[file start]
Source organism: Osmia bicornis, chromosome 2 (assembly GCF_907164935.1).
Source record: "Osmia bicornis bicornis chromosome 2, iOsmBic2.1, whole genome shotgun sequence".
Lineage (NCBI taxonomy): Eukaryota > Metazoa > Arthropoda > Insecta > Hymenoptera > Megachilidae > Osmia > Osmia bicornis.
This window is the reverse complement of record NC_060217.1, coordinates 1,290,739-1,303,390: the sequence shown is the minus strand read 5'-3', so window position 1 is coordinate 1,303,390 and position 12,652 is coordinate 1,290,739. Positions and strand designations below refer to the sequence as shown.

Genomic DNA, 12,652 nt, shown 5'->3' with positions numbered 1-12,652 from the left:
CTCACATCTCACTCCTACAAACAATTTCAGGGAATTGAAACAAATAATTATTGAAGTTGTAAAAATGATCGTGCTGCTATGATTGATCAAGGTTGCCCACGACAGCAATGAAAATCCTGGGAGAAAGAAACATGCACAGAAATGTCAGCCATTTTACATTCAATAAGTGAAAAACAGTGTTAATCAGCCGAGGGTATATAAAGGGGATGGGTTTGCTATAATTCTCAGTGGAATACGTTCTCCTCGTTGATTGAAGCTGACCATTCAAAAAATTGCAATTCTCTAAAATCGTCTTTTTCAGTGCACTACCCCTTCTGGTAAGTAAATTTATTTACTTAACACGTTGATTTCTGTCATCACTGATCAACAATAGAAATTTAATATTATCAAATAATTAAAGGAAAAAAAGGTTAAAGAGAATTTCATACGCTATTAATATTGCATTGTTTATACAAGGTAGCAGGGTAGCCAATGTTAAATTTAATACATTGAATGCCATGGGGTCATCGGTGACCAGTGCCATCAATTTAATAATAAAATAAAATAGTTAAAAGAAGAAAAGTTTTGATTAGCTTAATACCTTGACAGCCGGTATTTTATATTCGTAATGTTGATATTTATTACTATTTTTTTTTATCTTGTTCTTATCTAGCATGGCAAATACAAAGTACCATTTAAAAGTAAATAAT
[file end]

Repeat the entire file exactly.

Source organism: Osmia bicornis, chromosome 2 (assembly GCF_907164935.1).
Source record: "Osmia bicornis bicornis chromosome 2, iOsmBic2.1, whole genome shotgun sequence".
Lineage (NCBI taxonomy): Eukaryota > Metazoa > Arthropoda > Insecta > Hymenoptera > Megachilidae > Osmia > Osmia bicornis.
This window is the reverse complement of record NC_060217.1, coordinates 1,290,739-1,303,390: the sequence shown is the minus strand read 5'-3', so window position 1 is coordinate 1,303,390 and position 12,652 is coordinate 1,290,739. Positions and strand designations below refer to the sequence as shown.

Genomic DNA, 12,652 nt, shown 5'->3' with positions numbered 1-12,652 from the left:
CTCACATCTCACTCCTACAAACAATTTCAGGGAATTGAAACAAATAATTATTGAAGTTGTAAAAATGATCGTGCTGCTATGATTGATCAAGGTTGCCCACGACAGCAATGAAAATCCTGGGAGAAAGAAACATGCACAGAAATGTCAGCCATTTTACATTCAATAAGTGAAAAACAGTGTTAATCAGCCGAGGGTATATAAAGGGGATGGGTTTGCTATAATTCTCAGTGGAATACGTTCTCCTCGTTGATTGAAGCTGACCATTCAAAAAATTGCAATTCTCTAAAATCGTCTTTTTCAGTGCACTACCCCTTCTGGTAAGTAAATTTATTTACTTAACACGTTGATTTCTGTCATCACTGATCAACAATAGAAATTTAATATTATCAAATAATTAAAGGAAAAAAAGGTTAAAGAGAATTTCATACGCTATTAATATTGCATTGTTTATACAAGGTAGCAGGGTAGCCAATGTTAAATTTAATACATTGAATGCCATGGGGTCATCGGTGACCAGTGCCATCAATTTAATAATAAAATAAAATAGTTAAAAGAAGAAAAGTTTTGATTAGCTTAATACCTTGACAGCCGGTATTTTATATTCGTAATGTTGATATTTATTACTATTTTTTTTTATCTTGTTCTTATCTAGCATGGCAAATACAAAGTACCATTTAAAAGTAAATAAT